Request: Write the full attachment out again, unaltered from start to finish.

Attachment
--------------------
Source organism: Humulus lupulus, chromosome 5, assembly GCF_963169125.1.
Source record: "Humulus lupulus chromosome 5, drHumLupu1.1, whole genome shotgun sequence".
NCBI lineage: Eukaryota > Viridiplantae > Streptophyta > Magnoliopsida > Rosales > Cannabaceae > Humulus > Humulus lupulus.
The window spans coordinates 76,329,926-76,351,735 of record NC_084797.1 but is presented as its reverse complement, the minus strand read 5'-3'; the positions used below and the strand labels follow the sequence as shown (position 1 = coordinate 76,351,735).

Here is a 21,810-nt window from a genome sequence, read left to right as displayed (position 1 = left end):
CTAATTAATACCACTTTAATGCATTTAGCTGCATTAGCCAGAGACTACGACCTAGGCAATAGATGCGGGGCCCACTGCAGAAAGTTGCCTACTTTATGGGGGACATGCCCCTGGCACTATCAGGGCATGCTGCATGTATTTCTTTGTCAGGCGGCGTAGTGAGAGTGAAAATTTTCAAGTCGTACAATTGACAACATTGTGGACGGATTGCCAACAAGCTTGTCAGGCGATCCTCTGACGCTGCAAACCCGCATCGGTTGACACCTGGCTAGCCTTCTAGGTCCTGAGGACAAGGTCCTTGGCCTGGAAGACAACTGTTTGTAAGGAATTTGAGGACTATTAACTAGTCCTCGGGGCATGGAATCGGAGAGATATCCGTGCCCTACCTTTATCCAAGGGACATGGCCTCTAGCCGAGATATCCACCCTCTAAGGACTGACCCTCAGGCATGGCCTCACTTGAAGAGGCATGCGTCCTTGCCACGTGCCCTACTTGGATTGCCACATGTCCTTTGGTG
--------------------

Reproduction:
Source organism: Humulus lupulus, chromosome 5, assembly GCF_963169125.1.
Source record: "Humulus lupulus chromosome 5, drHumLupu1.1, whole genome shotgun sequence".
NCBI lineage: Eukaryota > Viridiplantae > Streptophyta > Magnoliopsida > Rosales > Cannabaceae > Humulus > Humulus lupulus.
The window spans coordinates 76,329,926-76,351,735 of record NC_084797.1 but is presented as its reverse complement, the minus strand read 5'-3'; the positions used below and the strand labels follow the sequence as shown (position 1 = coordinate 76,351,735).

Here is a 21,810-nt window from a genome sequence, read left to right as displayed (position 1 = left end):
CTAATTAATACCACTTTAATGCATTTAGCTGCATTAGCCAGAGACTACGACCTAGGCAATAGATGCGGGGCCCACTGCAGAAAGTTGCCTACTTTATGGGGGACATGCCCCTGGCACTATCAGGGCATGCTGCATGTATTTCTTTGTCAGGCGGCGTAGTGAGAGTGAAAATTTTCAAGTCGTACAATTGACAACATTGTGGACGGATTGCCAACAAGCTTGTCAGGCGATCCTCTGACGCTGCAAACCCGCATCGGTTGACACCTGGCTAGCCTTCTAGGTCCTGAGGACAAGGTCCTTGGCCTGGAAGACAACTGTTTGTAAGGAATTTGAGGACTATTAACTAGTCCTCGGGGCATGGAATCGGAGAGATATCCGTGCCCTACCTTTATCCAAGGGACATGGCCTCTAGCCGAGATATCCACCCTCTAAGGACTGACCCTCAGGCATGGCCTCACTTGAAGAGGCATGCGTCCTTGCCACGTGCCCTACTTGGATTGCCACATGTCCTTTGGTG